PlanPhilly

Infrastructure

    • One of Doylestown's decorative street lamps near the intersection of Main and State streets

Bill seeks to streamline faster wireless broadband, steamroll local control of the streetscape

Jack O’Brien was explaining how Doylestown got into this legal mess when the call cut out. There was some static, some garble, and then the connection strengthened a bit. “That’s the…

    • Gregorio Pac Cojulun (left), and Dan Schupsky, an outreach specialist, stroll along one of the new sidewalks.

Rain, rain flows away, no longer puddles at Malcolm X Park

As happens on many blocks around the city, heavy rains used to turn the southeast corner of Malcolm X Memorial Park in West Philadelphia into a deep puddle. Water flowed down…

    • 2018 07 03 e lee center city 13th and sansom water main break

After months of wrangling, a boost in city water rates will take effect in September

Many months of complicated labor lie ahead for the Philadelphia Water Department as it repairs the major water-main break that flooded Center City earlier this month, but at least the department…

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ABOUT INFRASTRUCTURE

Infrastructure like roads, water pipes, and sewage systems is simultaneously the most crucial element of urban form while also being the least appreciated.  These forms often run below ground and out of sight and are typically paid for by government agencies, so builders and users alike often take their efficient construction for granted.  However, most infrastructure is very expensive to produce and absolutely necessary for successful urban design. Though its form is rarely seen or acknowledged when it’s working properly, its function can make even the most beautiful of streets an experiential nightmare.  It represents the building blocks of our built environment, and therefore typically comes first in most urban construction.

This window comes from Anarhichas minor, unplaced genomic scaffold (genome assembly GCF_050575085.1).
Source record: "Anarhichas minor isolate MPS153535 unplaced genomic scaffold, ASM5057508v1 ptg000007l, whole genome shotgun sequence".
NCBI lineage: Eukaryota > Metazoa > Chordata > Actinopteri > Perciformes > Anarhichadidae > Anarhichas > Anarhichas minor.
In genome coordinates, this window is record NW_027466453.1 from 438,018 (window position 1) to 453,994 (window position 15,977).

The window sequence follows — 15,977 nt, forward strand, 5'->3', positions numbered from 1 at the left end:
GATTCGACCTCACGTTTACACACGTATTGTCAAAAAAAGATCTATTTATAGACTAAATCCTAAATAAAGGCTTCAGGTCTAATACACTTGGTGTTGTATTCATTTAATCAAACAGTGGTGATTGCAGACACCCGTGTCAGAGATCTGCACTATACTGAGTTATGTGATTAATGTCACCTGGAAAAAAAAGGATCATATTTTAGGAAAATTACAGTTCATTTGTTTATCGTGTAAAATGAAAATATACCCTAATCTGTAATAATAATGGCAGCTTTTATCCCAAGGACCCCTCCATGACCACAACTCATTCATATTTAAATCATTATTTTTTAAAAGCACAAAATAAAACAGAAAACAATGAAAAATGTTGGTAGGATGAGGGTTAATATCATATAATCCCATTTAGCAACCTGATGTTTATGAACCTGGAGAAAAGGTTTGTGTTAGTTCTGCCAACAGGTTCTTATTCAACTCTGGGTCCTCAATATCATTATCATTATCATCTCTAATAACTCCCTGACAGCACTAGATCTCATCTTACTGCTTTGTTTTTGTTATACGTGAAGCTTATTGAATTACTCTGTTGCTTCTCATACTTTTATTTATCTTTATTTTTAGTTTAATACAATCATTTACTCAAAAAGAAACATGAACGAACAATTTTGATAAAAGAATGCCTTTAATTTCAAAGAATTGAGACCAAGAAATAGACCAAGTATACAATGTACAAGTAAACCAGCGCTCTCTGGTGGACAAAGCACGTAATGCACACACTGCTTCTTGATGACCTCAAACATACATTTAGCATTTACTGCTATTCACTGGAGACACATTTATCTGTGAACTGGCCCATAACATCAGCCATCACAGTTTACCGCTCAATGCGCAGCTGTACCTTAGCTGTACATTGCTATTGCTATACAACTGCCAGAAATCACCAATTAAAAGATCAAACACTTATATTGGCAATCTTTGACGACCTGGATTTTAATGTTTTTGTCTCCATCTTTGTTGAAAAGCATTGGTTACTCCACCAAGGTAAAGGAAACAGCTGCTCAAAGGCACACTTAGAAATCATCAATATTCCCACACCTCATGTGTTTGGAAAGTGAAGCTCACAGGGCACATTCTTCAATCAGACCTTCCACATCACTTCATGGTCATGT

An important discourse on infrastructure planning, especially in today’s times of factoring energy consumption into the planning process, comes from the suburbs, where low-density developments are built on undeveloped land without previously laying the infrastructure foundation necessary to ensure that the homes are habitable. The sprawl requires local governments to extend public services out to reach these faraway developments, the cost of which can be exorbitant.  In fact, the square footage necessary to connect these distant communities often yields projects that are too expensive to cover with tax payments.  The current trend in planning toward “smart growth” initiatives encourages building in previously developed areas.  These areas are typically well-served by traditional forms of infrastructure.  This infrastructure provides important connections, but it is often aging and therefore requires millions of dollars in upkeep and maintenance, which city governments cannot afford on their own.  This is why infrastructure was central in President Obama’s economic revitalization strategy, highlighted by the “stimulus” bill, the American Recovery and Reinvestment Act of 2009.

UPCOMING EVENTS IN INFRASTRUCTURE

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